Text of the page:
Time's Scores

For 1,979 reviews, this publication has graded:
  • 56% higher than the average critic
  • 2% same as the average critic
  • 42% lower than the average critic
On average, this publication grades 3 points higher than other critics. (0-100 point scale)
Average Movie review score: 66
Highest review score: 100 Schindler's List
Lowest review score: 0 My Blue Heaven
Score distribution:
1979 movie reviews
  1. I don't want to scare anyone away, but Hope Springs, better than I expected, is a movie for grown ups that seems just the tiniest bit French.
  2. The film has such a weakness for the easy incongruity (short men dancing with tall women--isn't that hilarious?) that it could almost be Australian. But Shall We Dance? also has an emotional gravity; it is grounded in a middle-aged man's nagging belief that he has one last chance to grab at life. [16 June 1997, p.76]
    • Time
  3. The action is plentiful and thumping; Marvel-size thrills await you and the generations of kids who still believe in Superman. I just mean that the movie finds its true, lofty footing not when it displays Kal-El’s extraordinary powers but when it dramatizes Clark Kent’s roiling humanity. The super part of Man of Steel is just O.K.; but the man part is super.
  4. Through the actress's effort and her director's generosity, this book about an irresistible man becomes a movie about a remarkable woman. Madison County is Eastwood's gift to women.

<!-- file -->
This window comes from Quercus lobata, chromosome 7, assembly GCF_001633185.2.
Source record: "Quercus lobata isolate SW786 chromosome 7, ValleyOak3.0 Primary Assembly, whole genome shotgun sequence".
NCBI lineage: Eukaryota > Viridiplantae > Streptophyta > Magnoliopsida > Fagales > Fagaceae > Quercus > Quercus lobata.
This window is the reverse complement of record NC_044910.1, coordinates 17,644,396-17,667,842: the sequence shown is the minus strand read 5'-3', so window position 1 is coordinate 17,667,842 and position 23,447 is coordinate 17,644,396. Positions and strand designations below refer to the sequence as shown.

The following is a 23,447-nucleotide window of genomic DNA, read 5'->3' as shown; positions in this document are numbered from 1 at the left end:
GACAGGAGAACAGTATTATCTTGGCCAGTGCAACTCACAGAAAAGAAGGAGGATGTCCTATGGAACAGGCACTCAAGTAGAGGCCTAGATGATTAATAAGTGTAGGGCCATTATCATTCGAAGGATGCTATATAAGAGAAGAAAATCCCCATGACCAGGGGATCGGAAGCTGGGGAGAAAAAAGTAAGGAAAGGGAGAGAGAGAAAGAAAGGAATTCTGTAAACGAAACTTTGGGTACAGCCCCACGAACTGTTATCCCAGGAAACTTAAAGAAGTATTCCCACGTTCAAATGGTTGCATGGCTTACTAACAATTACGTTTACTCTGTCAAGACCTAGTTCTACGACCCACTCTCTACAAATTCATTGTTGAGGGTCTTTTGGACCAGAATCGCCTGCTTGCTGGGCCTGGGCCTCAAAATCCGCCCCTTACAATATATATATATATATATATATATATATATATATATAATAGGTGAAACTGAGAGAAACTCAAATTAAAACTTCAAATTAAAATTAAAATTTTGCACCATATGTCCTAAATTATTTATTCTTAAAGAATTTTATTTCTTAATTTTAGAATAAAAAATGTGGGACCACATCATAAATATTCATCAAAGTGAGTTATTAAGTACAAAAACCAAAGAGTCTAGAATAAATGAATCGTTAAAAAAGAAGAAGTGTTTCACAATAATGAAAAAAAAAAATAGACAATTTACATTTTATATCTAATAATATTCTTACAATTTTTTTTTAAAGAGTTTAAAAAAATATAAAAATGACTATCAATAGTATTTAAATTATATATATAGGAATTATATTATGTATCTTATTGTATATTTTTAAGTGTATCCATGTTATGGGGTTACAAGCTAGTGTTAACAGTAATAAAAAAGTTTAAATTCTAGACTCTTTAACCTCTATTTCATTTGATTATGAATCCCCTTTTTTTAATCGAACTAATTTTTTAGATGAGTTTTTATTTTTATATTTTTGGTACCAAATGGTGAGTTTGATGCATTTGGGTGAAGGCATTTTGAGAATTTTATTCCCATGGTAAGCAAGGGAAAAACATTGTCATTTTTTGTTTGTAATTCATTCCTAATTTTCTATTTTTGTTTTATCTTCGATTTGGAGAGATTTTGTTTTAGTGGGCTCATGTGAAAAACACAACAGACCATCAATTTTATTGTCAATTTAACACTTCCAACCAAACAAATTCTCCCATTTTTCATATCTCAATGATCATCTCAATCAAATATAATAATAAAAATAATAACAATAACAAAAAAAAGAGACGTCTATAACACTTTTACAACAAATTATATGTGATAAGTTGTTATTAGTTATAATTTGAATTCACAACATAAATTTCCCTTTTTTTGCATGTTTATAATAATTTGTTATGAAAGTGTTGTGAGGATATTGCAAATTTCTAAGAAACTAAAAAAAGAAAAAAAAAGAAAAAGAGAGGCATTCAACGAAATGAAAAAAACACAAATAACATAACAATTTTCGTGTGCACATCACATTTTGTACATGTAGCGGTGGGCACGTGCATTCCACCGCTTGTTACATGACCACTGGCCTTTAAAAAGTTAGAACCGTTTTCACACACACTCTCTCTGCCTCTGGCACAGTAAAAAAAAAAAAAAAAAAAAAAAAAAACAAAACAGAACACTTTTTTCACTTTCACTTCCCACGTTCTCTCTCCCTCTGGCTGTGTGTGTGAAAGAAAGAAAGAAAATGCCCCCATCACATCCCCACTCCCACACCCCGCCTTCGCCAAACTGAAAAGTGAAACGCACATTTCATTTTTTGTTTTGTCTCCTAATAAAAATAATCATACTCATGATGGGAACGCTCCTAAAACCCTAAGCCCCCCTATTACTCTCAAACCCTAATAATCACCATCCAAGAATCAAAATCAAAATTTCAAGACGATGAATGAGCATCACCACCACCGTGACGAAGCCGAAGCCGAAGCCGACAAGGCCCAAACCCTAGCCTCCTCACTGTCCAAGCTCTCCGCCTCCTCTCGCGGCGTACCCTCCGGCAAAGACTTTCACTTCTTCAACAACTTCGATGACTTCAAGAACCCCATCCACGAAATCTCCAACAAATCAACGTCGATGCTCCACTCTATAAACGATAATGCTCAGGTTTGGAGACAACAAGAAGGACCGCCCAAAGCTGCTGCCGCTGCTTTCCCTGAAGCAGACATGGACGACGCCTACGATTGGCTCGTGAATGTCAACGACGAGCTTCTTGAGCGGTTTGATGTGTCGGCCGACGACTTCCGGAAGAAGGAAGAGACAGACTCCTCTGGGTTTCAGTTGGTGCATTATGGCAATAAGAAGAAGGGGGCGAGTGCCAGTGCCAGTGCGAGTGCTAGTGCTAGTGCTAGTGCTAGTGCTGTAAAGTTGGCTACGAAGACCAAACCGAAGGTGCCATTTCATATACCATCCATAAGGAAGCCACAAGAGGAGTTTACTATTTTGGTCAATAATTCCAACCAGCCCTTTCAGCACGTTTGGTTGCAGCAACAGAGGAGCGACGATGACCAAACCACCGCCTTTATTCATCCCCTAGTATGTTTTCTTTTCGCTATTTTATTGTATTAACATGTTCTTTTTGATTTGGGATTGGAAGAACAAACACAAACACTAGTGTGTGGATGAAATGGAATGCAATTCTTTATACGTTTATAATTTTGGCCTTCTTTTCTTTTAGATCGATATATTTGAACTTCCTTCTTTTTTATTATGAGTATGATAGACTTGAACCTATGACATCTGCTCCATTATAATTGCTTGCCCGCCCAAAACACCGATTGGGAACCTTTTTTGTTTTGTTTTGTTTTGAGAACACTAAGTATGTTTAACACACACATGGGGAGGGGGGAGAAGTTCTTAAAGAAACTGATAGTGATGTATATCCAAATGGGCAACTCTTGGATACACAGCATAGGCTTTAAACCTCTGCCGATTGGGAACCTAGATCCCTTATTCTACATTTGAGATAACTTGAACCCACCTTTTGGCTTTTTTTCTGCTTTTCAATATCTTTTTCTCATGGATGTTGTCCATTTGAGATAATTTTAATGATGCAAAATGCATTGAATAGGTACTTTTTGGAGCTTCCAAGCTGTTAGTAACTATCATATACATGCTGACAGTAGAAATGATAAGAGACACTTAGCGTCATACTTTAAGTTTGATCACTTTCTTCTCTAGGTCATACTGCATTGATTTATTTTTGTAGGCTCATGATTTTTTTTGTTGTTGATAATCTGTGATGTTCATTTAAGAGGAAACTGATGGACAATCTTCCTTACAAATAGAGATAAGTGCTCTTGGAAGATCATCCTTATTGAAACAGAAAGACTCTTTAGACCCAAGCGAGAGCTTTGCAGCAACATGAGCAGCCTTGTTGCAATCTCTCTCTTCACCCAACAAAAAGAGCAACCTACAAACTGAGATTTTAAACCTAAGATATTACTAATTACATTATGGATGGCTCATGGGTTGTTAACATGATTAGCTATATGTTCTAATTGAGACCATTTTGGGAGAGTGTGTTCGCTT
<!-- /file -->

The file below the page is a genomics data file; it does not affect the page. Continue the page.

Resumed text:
5. There's nothing world shattering about Smart People. No one is ever going to call it a "must see" movie. But it is a trim, intelligent, reasonably amusing little movie. Call it a "could see."
  6. The journey is never boring, and it's morally satisfying too. O.K., the movie is what Hollywood likes to call "a ride." But it's one worth taking.
    • Time
  7. M:i:III accomplishes its mission: to run smart variations on dumb tropes. After all, summer movies are not for students but for thrill consumers. Devour and enjoy.
    • 64 Metascore
    • 60 Critic Score
    The insertion of attractive Hollywood stars into a daunting landscape makes for some odd contradictions of scale as the story unfolds with white-knuckle inevitability. [28 Sept. 2015, p.61]
    • Time
  8. It's fun in a perverse way; the viewer gets to experience a vivid sense of what it feels like to occupy a pigeon-poop smeared piece of stone high in the sky.
  9. Greengrass, a meticulous, thoughtful filmmaker (he also directed the second and third films in the series, The Bourne Supremacy and The Bourne Ultimatum), clearly believes in what he’s doing. But his earnestness is at odds with the movie’s desperate, frenetic desire to keep us engaged every minute.
  10. Maggie Smith and Judi Dench are glorious comic actresses, while Joan Plowright provides a firm, touching moral center to the film. They almost make you forget Cher's totally out-of-it work as a disapproved-of American and carry the film to its destiny, which is one of inoffensive inconsequence, prettily staged. [24 May 1999, p.88]
    • Time
  11. The picture—directed by David Yates, who also gave us the last four Harry Potter films, terrific ones—feels both sprawling and crowded, as if it were trying to pack too much mythology into one cramped crawlspace.